This is why protesting works.. 2 cops charged with manslaughter

Discussion in 'General Discussion' started by Smurf, Sep 21, 2011.

  1. Xenu Is Lord Member

    With all respects that is not the case. It takes being able to fuzz the back sight while keeping the front sight clear and on target. This can be done often with a greater degree of accuracy with one eye closed. It is not the loess of his eye that I have issue with but the loss of his humanity.
  2. grebe Member

    Yeah it's not the fucked up eye but the impaired social judgment that often follows a traumatic brain injury that I would worry about in an armed patrol officer.
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  3. Anon1942 Member

    It already has 15 years jail time for filming cops in Il.
  4. Anonymous Member

    And the reason for such a law is?
    • Like Like x 1
  5. xenubarb Member

    Cops don't like being recorded while abusing color of authority, that's my guess.
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  6. Anon_Jon Member

    I can't click "LIKE" enough. Fucking pigs.
  7. Anonymous Member

    • Like Like x 1
  8. Cudgel Member

    A good part of the last few years I spent in law enforcement was investigating criminal complaints against police officers. In round numbers the results went something like this: 20% were substantiated with disciplinary action taken, 10% substantiated with prosecution for the offense occurring (and I had a 100% conviction rate), 5% were substantiated but with not enough evidence for either discipline or prosecution (these cases usually led to the officer being counseled about his/her actions) and 65% were unsubstantiated. That means my time was wasted investigating complaints from people trying to get out of whatever situation they put themselves into by trying to blame the officer(s) who responded to sort out the mess.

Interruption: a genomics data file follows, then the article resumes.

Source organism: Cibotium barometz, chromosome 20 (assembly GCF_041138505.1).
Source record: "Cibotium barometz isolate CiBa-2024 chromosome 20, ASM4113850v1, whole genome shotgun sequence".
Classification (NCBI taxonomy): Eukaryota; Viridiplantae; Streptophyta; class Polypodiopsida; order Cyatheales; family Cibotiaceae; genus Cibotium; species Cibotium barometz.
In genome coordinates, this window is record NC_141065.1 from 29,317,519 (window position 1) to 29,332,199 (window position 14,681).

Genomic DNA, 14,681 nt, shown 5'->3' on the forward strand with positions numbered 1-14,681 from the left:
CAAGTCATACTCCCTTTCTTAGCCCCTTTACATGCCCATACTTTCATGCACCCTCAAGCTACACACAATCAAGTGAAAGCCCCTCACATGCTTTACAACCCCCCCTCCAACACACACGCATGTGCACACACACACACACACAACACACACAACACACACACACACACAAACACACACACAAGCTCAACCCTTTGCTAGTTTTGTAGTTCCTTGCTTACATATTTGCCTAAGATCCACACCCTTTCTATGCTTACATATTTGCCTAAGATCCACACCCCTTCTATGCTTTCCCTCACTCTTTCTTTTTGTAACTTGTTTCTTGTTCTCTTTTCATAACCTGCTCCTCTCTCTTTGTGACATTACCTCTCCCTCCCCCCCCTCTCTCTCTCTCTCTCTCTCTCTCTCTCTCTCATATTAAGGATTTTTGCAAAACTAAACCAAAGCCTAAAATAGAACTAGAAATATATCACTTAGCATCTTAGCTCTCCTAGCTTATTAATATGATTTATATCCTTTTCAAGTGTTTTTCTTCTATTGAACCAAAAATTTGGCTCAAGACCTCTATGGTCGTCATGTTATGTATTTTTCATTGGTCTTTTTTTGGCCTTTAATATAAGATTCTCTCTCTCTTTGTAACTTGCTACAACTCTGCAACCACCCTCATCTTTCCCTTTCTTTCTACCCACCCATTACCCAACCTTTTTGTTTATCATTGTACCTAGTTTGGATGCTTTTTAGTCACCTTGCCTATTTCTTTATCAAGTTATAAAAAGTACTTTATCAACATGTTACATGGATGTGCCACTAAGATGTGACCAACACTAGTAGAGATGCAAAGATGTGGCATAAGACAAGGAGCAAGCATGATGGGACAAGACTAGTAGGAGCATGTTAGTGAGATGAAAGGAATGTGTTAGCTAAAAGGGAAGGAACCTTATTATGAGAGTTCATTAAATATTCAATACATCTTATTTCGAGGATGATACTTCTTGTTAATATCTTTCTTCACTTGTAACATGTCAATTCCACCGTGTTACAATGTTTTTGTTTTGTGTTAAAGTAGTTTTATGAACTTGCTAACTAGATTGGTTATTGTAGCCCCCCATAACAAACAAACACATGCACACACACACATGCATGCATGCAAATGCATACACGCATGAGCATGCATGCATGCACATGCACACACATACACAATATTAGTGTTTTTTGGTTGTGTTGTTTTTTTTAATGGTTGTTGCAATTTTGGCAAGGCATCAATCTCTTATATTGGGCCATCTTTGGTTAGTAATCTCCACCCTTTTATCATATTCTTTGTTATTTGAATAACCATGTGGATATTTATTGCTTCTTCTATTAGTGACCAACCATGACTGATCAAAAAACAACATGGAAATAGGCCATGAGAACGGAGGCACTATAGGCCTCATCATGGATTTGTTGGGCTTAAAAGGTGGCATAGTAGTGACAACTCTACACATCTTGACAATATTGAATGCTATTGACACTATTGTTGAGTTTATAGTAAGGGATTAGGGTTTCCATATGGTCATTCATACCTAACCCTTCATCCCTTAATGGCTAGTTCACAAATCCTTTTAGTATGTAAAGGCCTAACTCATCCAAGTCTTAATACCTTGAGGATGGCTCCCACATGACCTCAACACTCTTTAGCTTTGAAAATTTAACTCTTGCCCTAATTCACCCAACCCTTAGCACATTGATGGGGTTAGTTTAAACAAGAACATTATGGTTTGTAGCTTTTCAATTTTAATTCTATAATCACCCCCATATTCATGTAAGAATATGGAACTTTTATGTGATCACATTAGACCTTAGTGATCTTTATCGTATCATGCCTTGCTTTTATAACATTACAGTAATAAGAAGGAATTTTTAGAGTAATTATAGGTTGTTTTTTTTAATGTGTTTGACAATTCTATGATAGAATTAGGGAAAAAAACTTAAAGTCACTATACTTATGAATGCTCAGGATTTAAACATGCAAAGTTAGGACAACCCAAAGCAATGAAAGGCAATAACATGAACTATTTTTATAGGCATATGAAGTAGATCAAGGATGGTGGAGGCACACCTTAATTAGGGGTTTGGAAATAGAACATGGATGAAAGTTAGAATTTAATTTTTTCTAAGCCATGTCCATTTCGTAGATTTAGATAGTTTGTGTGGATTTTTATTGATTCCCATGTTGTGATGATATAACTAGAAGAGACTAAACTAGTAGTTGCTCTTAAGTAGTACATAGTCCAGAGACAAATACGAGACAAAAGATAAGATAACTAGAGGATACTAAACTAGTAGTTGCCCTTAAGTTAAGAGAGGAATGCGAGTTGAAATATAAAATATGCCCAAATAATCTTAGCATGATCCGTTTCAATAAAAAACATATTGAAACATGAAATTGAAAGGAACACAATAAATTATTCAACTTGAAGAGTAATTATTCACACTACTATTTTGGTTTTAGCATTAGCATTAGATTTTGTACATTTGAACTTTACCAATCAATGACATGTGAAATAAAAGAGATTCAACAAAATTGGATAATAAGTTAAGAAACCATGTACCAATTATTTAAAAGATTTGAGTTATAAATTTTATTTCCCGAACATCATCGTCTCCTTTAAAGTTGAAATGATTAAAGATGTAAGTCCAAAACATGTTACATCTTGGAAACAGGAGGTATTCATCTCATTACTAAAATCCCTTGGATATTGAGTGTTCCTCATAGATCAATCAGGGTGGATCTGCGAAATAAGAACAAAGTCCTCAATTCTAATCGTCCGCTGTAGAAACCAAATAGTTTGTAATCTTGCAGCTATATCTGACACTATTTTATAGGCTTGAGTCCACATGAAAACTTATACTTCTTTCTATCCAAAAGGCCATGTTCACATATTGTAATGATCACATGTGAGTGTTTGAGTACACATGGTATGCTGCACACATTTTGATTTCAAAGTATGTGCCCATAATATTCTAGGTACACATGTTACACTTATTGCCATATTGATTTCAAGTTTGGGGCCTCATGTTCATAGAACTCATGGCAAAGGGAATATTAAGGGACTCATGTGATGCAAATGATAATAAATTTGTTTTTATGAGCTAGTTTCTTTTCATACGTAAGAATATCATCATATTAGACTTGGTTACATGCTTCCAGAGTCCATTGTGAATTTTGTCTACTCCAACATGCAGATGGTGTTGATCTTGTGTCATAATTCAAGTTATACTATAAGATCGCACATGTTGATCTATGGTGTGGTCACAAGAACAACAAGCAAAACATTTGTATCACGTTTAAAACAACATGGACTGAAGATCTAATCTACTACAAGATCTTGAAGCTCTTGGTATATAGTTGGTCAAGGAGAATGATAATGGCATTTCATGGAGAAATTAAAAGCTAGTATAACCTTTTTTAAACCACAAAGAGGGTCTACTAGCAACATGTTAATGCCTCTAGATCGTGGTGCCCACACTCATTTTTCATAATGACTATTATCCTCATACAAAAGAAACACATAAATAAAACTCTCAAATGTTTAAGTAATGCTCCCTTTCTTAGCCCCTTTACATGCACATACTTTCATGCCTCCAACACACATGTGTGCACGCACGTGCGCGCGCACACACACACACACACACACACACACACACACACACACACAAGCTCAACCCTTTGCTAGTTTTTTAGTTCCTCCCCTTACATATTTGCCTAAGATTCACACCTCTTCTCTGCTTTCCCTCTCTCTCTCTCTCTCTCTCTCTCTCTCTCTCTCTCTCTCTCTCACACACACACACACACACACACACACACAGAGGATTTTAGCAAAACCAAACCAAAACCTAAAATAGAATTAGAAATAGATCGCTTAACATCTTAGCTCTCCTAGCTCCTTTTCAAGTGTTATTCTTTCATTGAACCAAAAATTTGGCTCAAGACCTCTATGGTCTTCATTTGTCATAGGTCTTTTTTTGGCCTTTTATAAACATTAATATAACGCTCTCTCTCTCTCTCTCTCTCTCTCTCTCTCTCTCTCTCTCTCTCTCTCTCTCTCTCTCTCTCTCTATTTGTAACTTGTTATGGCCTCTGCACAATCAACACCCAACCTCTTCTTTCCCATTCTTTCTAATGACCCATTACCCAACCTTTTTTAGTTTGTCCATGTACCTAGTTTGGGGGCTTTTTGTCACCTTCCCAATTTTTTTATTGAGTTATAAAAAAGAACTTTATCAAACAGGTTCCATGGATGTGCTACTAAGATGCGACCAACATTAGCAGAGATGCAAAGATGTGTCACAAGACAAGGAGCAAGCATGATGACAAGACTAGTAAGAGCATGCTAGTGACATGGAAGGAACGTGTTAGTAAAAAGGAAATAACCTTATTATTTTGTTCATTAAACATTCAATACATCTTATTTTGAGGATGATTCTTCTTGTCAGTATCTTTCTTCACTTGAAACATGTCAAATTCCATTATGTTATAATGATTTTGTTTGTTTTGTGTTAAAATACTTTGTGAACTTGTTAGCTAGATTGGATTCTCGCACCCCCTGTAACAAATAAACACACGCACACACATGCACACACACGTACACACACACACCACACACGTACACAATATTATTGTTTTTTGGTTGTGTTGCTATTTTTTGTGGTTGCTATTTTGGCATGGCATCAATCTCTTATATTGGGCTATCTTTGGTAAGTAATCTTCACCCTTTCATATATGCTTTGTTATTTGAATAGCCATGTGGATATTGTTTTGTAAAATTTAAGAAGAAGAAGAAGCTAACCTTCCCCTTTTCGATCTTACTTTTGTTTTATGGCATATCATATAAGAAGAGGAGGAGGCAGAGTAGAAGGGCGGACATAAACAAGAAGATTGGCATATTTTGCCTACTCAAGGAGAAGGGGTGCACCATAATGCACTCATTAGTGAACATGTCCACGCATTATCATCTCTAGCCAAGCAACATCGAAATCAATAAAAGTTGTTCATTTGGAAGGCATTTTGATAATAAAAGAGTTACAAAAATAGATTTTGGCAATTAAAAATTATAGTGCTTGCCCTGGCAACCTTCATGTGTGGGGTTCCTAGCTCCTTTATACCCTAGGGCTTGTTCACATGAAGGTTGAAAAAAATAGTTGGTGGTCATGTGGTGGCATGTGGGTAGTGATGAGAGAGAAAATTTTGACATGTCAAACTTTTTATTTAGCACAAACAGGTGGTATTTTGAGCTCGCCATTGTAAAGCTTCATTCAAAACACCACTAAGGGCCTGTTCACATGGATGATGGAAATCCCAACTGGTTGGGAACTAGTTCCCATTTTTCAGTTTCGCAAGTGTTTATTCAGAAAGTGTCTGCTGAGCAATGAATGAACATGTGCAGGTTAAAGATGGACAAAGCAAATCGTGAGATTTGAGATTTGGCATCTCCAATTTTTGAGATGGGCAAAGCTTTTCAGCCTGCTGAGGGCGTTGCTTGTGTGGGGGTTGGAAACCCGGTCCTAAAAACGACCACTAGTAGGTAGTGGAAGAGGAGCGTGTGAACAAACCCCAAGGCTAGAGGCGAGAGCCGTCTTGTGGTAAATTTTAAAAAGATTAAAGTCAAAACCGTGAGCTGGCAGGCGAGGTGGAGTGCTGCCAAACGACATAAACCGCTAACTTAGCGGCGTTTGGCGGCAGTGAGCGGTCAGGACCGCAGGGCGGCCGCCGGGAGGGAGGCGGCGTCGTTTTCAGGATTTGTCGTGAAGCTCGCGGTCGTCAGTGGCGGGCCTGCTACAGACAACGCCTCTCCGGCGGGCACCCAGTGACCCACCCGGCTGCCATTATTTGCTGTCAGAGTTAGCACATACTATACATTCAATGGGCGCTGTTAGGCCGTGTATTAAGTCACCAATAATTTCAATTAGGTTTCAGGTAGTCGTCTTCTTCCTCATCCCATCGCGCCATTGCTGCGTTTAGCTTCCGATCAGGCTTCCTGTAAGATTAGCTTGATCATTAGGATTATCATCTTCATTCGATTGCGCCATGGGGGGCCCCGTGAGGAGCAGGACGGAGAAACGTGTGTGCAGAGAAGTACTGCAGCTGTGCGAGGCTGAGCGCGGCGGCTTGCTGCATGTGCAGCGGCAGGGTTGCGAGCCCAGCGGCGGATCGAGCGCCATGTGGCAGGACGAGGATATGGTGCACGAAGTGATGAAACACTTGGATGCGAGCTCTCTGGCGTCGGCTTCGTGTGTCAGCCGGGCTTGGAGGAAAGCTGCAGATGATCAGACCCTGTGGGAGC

Fucking civilians.
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  9. TinyDancer Member

    I love you, Cudgel. Tell your wife I said that.
    • Like Like x 1
  10. Cudgel Member

    Thanks. I will and she'll smile.

    I don't think you have to worry about Mrs. C complaining. She's tried giving me away before and gave up when she had no takers. (Actually, she gave up when I asked her what she would do if anyone ever tried to accept the offer...)

    • Like Like x 1
  11. Anon_Jon Member

    If police departments could manage to screen potential officers properly, we wouldn't have incidents like this:

    Anyone with a badge and a perceived/imagined position of power needs to understand that not all actions require a reaction and to show that they possess the ability to make a judgement. While most police officers do possess this ability and are genuinely good at their jobs and understand their roles in society, it is enough to the public at large that there are some that do not.
    • Like Like x 1
  12. Cudgel Member

    Humans are fraught with frailty, emotionally, physically and mentally. Not every man of the cloth follows the precepts of his faith to the letter. So we should ban religion? (a rhetorical question which should be addressed elsewhere)

    Van Gogh was a manic depressive who cut off an ear, does that make his art any the less worthy of being looked at? Or then we should ban all artists because one might injure himself or another?

    Lewis Carroll liked to ohotograph little girls. Should we stop reading Alice and Looking Glass? Should we ban mathematicians from having imaginations?

    There are occasionally bad police officers: some actually intend to commit theor crimes, others do so inadvertently. For this we should ban all police?

    Good luck with the ensuing chaos.
    • Like Like x 3
  13. Anon_Jon Member

    I'm not demonizing the police. The point that you are missing is that every single potential police officer should undergo a comprehensive psychiatric evaluation, and pass, to even be allowed to apply. In my city, cops are given a personality test, a CVSA (which is only scientific when compared to the E-meter), and a urinalysis. It's not enough to justify trusting somebody with the lives and welfare of civilians.